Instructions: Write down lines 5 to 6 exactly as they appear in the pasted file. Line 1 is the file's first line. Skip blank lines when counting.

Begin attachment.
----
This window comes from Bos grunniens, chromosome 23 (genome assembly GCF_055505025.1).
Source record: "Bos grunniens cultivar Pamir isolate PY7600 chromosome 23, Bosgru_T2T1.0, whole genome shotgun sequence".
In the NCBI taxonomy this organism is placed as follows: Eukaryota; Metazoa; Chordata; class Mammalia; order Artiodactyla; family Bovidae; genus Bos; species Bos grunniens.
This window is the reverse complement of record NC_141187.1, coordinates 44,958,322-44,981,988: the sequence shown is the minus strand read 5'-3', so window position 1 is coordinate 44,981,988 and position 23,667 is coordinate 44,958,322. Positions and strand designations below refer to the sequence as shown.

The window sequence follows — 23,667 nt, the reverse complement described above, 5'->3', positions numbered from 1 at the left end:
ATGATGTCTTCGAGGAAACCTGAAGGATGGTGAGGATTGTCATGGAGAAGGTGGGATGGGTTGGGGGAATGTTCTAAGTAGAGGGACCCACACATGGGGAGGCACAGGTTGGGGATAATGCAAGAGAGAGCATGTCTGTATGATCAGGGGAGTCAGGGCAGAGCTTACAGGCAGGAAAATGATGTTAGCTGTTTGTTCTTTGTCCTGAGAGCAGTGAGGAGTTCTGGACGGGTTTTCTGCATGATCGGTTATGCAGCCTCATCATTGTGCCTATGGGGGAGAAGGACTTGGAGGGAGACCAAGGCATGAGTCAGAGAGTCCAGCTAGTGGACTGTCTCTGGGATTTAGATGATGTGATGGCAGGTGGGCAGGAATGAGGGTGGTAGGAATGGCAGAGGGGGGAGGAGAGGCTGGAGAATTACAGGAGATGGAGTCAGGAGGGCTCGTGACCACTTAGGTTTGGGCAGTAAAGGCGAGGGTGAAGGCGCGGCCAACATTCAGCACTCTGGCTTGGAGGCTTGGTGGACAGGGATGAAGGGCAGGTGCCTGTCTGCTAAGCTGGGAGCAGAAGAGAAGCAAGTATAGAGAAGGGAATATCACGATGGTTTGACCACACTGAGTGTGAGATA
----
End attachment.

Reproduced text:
The window sequence follows — 23,667 nt, the reverse complement described above, 5'->3', positions numbered from 1 at the left end:
ATGATGTCTTCGAGGAAACCTGAAGGATGGTGAGGATTGTCATGGAGAAGGTGGGATGGGTTGGGGGAATGTTCTAAGTAGAGGGACCCACACATGGGGAGGCACAGGTTGGGGATAATGCAAGAGAGAGCATGTCTGTATGATCAGGGGAGTCAGGGCAGAGCTTACAGGCAGGAAAATGATGTTAGCTGTTTGTTCTTTGTCCTGAGAGCAGTGAGGAGTTCTGGACGGGTTTTCTGCATGATCGGTTATGCAGCCTCATCATTGTGCCTATGGGGGAGAAGGACTTGGAGGGAGACCAAGGCATGAGTCAGAGAGTCCAGCTAGTGGACTGTCTCTGGGATTTAGATGATGTGATGGCAGGTGGGCAGGAATGAGGGTGGTAGGAATGGCAGAGGGGGGAGGAGAGGCTGGAGAATTACAGGAGATGGAGTCAGGAGGGCTCGTGACCACTTAGGTTTGGGCAGTAAAGGCGAGGGTGAAGGCGCGGCCAACATTCAGCACTCTGGCTTGGAGGCTTGGTGGACAGGGATGAAGGGCAGGTGCCTGTCTGCTAAGCTGGGAGCAGAAGAGAAGCAAGTATAGAGAAGGGAATATCACGATGGTTTGACCACACTGAGTGTGAGATA